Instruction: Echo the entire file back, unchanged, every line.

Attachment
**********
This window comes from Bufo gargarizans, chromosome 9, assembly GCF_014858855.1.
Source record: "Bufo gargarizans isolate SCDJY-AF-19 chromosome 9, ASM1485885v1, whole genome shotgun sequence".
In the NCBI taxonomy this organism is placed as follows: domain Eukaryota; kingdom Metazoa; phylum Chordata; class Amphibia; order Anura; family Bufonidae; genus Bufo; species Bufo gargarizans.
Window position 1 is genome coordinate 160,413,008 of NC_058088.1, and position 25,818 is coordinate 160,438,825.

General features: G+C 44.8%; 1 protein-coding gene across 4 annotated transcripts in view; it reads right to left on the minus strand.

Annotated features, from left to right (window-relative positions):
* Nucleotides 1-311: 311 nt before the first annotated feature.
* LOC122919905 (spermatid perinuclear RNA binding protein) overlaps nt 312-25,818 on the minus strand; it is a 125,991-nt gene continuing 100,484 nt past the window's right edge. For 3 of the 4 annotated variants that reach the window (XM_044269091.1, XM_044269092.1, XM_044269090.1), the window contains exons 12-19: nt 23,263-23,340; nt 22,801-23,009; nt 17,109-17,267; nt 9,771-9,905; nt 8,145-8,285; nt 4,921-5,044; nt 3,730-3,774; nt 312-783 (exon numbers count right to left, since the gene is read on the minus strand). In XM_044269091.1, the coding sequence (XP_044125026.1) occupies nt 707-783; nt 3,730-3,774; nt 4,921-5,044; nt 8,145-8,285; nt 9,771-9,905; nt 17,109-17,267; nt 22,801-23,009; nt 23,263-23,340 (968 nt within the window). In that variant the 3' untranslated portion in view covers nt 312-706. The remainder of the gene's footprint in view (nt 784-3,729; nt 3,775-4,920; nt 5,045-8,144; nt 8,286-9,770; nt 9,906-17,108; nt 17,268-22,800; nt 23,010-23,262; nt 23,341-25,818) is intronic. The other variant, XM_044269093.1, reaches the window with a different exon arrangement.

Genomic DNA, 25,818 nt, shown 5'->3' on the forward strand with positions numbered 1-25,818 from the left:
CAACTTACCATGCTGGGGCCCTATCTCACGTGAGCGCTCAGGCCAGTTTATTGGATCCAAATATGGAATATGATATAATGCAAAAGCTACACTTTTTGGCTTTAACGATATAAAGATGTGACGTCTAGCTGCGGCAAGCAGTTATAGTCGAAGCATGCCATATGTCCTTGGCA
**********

This window comes from Bufo gargarizans, chromosome 9, assembly GCF_014858855.1.
Source record: "Bufo gargarizans isolate SCDJY-AF-19 chromosome 9, ASM1485885v1, whole genome shotgun sequence".
In the NCBI taxonomy this organism is placed as follows: domain Eukaryota; kingdom Metazoa; phylum Chordata; class Amphibia; order Anura; family Bufonidae; genus Bufo; species Bufo gargarizans.
Window position 1 is genome coordinate 160,413,008 of NC_058088.1, and position 25,818 is coordinate 160,438,825.

General features: G+C 44.8%; 1 protein-coding gene across 4 annotated transcripts in view; it reads right to left on the minus strand.

Annotated features, from left to right (window-relative positions):
* Nucleotides 1-311: 311 nt before the first annotated feature.
* LOC122919905 (spermatid perinuclear RNA binding protein) overlaps nt 312-25,818 on the minus strand; it is a 125,991-nt gene continuing 100,484 nt past the window's right edge. For 3 of the 4 annotated variants that reach the window (XM_044269091.1, XM_044269092.1, XM_044269090.1), the window contains exons 12-19: nt 23,263-23,340; nt 22,801-23,009; nt 17,109-17,267; nt 9,771-9,905; nt 8,145-8,285; nt 4,921-5,044; nt 3,730-3,774; nt 312-783 (exon numbers count right to left, since the gene is read on the minus strand). In XM_044269091.1, the coding sequence (XP_044125026.1) occupies nt 707-783; nt 3,730-3,774; nt 4,921-5,044; nt 8,145-8,285; nt 9,771-9,905; nt 17,109-17,267; nt 22,801-23,009; nt 23,263-23,340 (968 nt within the window). In that variant the 3' untranslated portion in view covers nt 312-706. The remainder of the gene's footprint in view (nt 784-3,729; nt 3,775-4,920; nt 5,045-8,144; nt 8,286-9,770; nt 9,906-17,108; nt 17,268-22,800; nt 23,010-23,262; nt 23,341-25,818) is intronic. The other variant, XM_044269093.1, reaches the window with a different exon arrangement.

Genomic DNA, 25,818 nt, shown 5'->3' on the forward strand with positions numbered 1-25,818 from the left:
CAACTTACCATGCTGGGGCCCTATCTCACGTGAGCGCTCAGGCCAGTTTATTGGATCCAAATATGGAATATGATATAATGCAAAAGCTACACTTTTTGGCTTTAACGATATAAAGATGTGACGTCTAGCTGCGGCAAGCAGTTATAGTCGAAGCATGCCATATGTCCTTGGCA